Full of confidence and eager for a challenge, the Fool comes upon a young maiden, locked in combat with a ferocious lion. This is my chance! he thinks, and leaps into the fray, just as the maiden calmly wraps her hands around the lion’s gaping jaws. The lion closes its mouth and sinks to the ground, calmed. The Fool watches incredulously as the lion blinks up at him from its place beside the maiden.
“How did you do that?” the Fool demands. “That lion is thrice your size! He should have torn you apart!”
“All I did,” the maiden replies, “is help the lion realize he did not want to fight me.”
Strength is an often misunderstood concept. Commonly, when asked to imagine people of great strength, we will envision muscle-bound fighters, bodybuilders, and soldiers. However, real strength comes not from muscle and bone, but from fortitude of will. In fact, this card was traditionally titled “Fortitude,” which was one of the four Cardinal Virtues of Classical Antiquity. It describes an internal strength, far more so than external. For instance, had the young maiden relied on physical strength, she surely would have been killed and eaten by the lion. Instead, she called upon the strength of her will to reach an understanding with the lion.
Early versions of this card depicted a figure breaking a column or pillar, rather than taming a lion. This may also be seen as representative of physical strength, but should be considered differently as well.
Almost everyone has seen martial arts demonstrations wherein the practitioner breaks stacks of wood or concrete panels. When I studied tai-jiutsu, my instructor taught me that the way to break the board was not to try to break the board by striking it (because, frankly, that hurt) but rather to pass the hand through the board, moving it from above to below. This was a tricky concept for my teenage brain, but eventually I came to see the board not as an enemy or a thing to be broken or destroyed, but rather as an obstacle to a goal (getting my hand from above to below). Once that idea clicked, I was successful in my attempts to break the board.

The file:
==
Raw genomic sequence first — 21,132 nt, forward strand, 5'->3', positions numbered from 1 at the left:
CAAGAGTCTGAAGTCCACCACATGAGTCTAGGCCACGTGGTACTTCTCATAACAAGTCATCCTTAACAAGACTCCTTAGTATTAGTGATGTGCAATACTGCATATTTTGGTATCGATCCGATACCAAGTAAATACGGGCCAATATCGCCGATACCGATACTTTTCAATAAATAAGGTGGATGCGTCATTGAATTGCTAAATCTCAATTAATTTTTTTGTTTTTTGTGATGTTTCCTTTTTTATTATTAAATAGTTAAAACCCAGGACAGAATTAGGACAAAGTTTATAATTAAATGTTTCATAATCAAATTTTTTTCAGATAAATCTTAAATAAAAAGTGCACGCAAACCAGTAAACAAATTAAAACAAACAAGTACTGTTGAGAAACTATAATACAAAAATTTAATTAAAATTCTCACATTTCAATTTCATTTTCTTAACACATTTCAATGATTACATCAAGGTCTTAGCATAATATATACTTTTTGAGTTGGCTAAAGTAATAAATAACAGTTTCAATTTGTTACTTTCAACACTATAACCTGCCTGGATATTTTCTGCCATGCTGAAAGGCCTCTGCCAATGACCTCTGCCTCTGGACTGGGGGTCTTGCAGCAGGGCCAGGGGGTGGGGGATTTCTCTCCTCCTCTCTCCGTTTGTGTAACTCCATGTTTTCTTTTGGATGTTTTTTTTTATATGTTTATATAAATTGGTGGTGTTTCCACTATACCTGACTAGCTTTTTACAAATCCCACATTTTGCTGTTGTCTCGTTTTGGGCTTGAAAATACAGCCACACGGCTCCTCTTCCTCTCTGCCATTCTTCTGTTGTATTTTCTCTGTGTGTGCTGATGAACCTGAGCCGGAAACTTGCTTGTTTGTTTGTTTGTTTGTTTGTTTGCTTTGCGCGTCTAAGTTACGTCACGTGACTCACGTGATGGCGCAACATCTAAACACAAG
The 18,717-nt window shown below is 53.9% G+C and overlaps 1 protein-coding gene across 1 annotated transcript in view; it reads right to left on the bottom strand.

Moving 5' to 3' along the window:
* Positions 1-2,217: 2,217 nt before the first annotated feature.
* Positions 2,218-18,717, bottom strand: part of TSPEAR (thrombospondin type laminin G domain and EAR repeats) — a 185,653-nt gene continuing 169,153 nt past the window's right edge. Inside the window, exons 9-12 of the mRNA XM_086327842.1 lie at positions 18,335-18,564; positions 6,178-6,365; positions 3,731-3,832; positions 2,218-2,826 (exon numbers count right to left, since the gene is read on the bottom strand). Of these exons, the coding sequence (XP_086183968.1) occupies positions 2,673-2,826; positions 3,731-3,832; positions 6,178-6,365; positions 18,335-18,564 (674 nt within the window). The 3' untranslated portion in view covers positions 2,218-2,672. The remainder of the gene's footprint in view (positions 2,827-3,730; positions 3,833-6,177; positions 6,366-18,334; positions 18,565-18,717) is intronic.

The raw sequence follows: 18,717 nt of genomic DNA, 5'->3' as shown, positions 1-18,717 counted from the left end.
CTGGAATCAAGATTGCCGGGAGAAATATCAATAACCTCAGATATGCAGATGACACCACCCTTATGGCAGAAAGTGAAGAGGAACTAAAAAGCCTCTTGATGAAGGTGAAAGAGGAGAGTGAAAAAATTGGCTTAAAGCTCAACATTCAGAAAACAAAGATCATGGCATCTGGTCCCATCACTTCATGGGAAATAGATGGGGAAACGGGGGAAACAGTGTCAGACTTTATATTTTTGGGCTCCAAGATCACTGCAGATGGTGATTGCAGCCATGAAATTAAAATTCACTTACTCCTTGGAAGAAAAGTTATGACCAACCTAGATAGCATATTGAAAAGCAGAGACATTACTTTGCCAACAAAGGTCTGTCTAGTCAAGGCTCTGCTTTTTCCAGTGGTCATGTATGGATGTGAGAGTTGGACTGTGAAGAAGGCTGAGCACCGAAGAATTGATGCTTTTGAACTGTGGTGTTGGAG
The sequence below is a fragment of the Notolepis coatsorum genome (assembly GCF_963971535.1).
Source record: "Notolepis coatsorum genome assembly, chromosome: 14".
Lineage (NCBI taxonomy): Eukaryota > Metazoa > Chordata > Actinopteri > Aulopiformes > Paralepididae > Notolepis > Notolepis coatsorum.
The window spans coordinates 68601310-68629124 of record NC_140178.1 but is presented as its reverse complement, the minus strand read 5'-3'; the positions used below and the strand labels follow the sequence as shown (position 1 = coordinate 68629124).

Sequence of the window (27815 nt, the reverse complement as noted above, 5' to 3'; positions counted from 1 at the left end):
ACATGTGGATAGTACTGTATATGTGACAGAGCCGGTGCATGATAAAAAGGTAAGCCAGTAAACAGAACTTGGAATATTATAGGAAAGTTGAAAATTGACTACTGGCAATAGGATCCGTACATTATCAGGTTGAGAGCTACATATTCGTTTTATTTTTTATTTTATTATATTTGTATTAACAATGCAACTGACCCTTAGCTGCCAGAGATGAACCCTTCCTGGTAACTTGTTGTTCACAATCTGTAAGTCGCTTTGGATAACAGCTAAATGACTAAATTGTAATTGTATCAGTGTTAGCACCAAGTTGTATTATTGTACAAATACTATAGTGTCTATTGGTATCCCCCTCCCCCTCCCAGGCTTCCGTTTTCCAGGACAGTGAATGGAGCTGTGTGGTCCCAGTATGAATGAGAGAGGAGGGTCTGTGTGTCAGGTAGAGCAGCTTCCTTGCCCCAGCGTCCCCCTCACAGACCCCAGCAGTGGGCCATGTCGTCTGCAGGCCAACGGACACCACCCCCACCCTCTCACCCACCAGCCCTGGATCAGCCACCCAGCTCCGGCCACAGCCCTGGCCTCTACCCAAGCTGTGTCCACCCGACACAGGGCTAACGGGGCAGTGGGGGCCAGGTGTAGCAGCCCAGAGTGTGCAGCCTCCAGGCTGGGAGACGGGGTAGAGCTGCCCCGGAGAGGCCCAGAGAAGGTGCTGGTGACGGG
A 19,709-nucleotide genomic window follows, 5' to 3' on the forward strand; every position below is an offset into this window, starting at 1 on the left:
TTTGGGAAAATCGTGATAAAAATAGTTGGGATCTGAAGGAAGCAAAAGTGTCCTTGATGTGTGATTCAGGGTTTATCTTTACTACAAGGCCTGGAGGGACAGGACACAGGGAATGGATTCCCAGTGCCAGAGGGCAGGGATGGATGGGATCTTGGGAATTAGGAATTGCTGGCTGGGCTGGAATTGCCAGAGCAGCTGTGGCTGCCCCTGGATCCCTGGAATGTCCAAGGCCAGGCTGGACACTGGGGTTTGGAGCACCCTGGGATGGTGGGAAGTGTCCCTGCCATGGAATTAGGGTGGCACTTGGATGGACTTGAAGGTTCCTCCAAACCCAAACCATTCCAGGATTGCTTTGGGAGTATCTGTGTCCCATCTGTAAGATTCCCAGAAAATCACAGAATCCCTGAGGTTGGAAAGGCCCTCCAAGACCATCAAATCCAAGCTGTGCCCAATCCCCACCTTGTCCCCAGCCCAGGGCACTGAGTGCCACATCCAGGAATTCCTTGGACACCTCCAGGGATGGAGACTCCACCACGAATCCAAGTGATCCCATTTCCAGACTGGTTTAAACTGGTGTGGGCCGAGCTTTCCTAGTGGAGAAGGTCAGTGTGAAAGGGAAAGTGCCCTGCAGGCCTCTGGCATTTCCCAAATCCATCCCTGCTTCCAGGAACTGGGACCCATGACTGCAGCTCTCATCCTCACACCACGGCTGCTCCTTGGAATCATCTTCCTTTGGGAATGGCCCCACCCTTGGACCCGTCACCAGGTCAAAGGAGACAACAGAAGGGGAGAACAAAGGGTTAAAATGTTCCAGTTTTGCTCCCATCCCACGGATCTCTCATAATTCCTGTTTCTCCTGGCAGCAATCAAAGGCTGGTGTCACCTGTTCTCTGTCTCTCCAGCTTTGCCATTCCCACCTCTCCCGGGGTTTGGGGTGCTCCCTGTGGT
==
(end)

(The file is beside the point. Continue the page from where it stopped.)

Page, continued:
The Strength Tarot card embodies this principle. When people talk about dispute mediation or conflict resolution, a common refrain is “attack the problem, not the person.” We have a tendency to become adversarial during conflicts: often, relationships break because simple arguments turn into ugly, spiteful fights. Commonly this is characteristic of a lack of fortitude on the part of one or both people. All the time we hear relationship coaches preaching that open, honest communication is the key to a healthy relationship. That kind of open, honest candor takes real courage—Strength, and not the physical kind.
The Hermetic Order of the Golden Dawn renumbered the traditional Tarot system to better align with their assigned astrological correspondences, placing Strength as Major Arcanum number 8. In this position, it is associated with the Zodiac sign of Leo, the fiery, passionate lion. Previously, it was numbered 11. Both positions are considered valid, but the Golden Dawn association with Leo is awfully poetic. It is associated through cross-sums with The Star, whose message of hope and fulfillment echoes the message of Strength. Through fortitude of will, we have the means by which to create or achieve those things we hope and dream for. In its classical position, its cross-sums association is The High Priestess, who underscores the message that our greatest Strength is internal, not external.
The best summary of this card is “confidence.” The calm, quiet self-assuredness that allowed the maiden to calm the lion is the same demeanor with which we should approach hardships and obstacles in our life. When this card shows up in a reading, it should be taken as a sign that the Querent need only turn his or her attention inward. Pass the hand through the board, not into it.
With the Charioteer’s flamboyant displays of bravado and skill behind him, and the maiden’s lessons of self-control, confidence, and discipline fresh in his mind, our Fool sets off once again, knowing that he now possesses the tools necessary to overcome any obstacle in his way.